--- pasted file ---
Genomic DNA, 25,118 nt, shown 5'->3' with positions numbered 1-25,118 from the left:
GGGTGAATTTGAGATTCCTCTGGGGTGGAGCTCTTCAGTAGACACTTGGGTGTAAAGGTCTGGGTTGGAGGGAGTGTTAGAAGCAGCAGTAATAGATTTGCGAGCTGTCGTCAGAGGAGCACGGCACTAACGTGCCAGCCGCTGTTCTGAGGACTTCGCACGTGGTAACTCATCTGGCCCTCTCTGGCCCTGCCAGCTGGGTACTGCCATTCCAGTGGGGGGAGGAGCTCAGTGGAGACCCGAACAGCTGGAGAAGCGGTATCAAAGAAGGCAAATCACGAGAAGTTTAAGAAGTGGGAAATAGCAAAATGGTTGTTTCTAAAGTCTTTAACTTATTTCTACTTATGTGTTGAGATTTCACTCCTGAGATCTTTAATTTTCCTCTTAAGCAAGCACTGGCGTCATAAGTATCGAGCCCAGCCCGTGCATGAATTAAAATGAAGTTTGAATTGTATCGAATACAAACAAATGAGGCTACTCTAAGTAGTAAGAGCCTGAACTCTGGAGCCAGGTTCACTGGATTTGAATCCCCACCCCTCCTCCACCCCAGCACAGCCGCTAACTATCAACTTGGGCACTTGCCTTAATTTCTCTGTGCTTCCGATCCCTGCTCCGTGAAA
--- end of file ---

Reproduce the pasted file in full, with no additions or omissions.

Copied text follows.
Genomic DNA, 25,118 nt, shown 5'->3' with positions numbered 1-25,118 from the left:
GGGTGAATTTGAGATTCCTCTGGGGTGGAGCTCTTCAGTAGACACTTGGGTGTAAAGGTCTGGGTTGGAGGGAGTGTTAGAAGCAGCAGTAATAGATTTGCGAGCTGTCGTCAGAGGAGCACGGCACTAACGTGCCAGCCGCTGTTCTGAGGACTTCGCACGTGGTAACTCATCTGGCCCTCTCTGGCCCTGCCAGCTGGGTACTGCCATTCCAGTGGGGGGAGGAGCTCAGTGGAGACCCGAACAGCTGGAGAAGCGGTATCAAAGAAGGCAAATCACGAGAAGTTTAAGAAGTGGGAAATAGCAAAATGGTTGTTTCTAAAGTCTTTAACTTATTTCTACTTATGTGTTGAGATTTCACTCCTGAGATCTTTAATTTTCCTCTTAAGCAAGCACTGGCGTCATAAGTATCGAGCCCAGCCCGTGCATGAATTAAAATGAAGTTTGAATTGTATCGAATACAAACAAATGAGGCTACTCTAAGTAGTAAGAGCCTGAACTCTGGAGCCAGGTTCACTGGATTTGAATCCCCACCCCTCCTCCACCCCAGCACAGCCGCTAACTATCAACTTGGGCACTTGCCTTAATTTCTCTGTGCTTCCGATCCCTGCTCCGTGAAA